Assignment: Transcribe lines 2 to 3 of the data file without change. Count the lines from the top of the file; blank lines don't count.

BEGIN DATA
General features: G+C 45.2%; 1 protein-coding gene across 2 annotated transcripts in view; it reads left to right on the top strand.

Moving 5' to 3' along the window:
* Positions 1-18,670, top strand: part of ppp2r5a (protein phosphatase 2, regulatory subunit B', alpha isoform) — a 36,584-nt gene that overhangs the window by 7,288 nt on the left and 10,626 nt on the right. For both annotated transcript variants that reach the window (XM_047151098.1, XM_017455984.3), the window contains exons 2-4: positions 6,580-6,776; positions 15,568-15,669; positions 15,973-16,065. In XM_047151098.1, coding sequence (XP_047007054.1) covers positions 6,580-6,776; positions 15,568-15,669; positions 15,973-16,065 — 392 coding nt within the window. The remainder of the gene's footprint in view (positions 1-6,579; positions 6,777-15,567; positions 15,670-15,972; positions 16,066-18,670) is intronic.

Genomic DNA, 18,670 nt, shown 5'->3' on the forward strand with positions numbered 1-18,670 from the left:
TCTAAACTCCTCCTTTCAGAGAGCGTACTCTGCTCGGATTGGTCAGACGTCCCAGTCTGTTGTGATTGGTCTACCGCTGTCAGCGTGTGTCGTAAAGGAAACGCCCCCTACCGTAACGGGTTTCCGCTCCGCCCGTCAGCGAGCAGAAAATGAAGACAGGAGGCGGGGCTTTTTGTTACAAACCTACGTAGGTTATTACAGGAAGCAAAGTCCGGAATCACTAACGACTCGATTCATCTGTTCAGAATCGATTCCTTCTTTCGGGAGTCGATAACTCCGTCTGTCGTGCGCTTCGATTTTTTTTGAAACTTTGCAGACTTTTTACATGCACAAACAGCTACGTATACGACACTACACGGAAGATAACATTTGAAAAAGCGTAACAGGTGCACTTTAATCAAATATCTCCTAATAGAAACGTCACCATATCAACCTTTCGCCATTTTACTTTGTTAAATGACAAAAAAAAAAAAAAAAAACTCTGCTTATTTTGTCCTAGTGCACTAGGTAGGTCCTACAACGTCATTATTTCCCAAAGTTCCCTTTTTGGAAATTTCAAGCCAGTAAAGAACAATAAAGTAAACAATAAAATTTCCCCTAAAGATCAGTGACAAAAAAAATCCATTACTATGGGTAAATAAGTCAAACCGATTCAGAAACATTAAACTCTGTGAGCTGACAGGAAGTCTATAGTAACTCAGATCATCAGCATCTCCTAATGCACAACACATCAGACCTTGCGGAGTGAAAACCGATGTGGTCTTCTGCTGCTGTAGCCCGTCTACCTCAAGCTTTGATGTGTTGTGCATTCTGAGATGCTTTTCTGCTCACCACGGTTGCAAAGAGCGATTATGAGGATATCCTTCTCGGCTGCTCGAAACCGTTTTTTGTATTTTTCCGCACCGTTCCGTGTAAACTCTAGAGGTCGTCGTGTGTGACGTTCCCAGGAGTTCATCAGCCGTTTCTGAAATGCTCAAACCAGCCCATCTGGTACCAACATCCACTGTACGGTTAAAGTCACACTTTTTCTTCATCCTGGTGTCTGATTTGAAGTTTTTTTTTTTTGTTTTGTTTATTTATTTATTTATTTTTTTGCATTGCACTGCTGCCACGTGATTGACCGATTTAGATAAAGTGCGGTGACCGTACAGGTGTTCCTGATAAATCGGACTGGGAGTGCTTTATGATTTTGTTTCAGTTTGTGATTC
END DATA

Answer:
Moving 5' to 3' along the window:
* Positions 1-18,670, top strand: part of ppp2r5a (protein phosphatase 2, regulatory subunit B', alpha isoform) — a 36,584-nt gene that overhangs the window by 7,288 nt on the left and 10,626 nt on the right. For both annotated transcript variants that reach the window (XM_047151098.1, XM_017455984.3), the window contains exons 2-4: positions 6,580-6,776; positions 15,568-15,669; positions 15,973-16,065. In XM_047151098.1, coding sequence (XP_047007054.1) covers positions 6,580-6,776; positions 15,568-15,669; positions 15,973-16,065 — 392 coding nt within the window. The remainder of the gene's footprint in view (positions 1-6,579; positions 6,777-15,567; positions 15,670-15,972; positions 16,066-18,670) is intronic.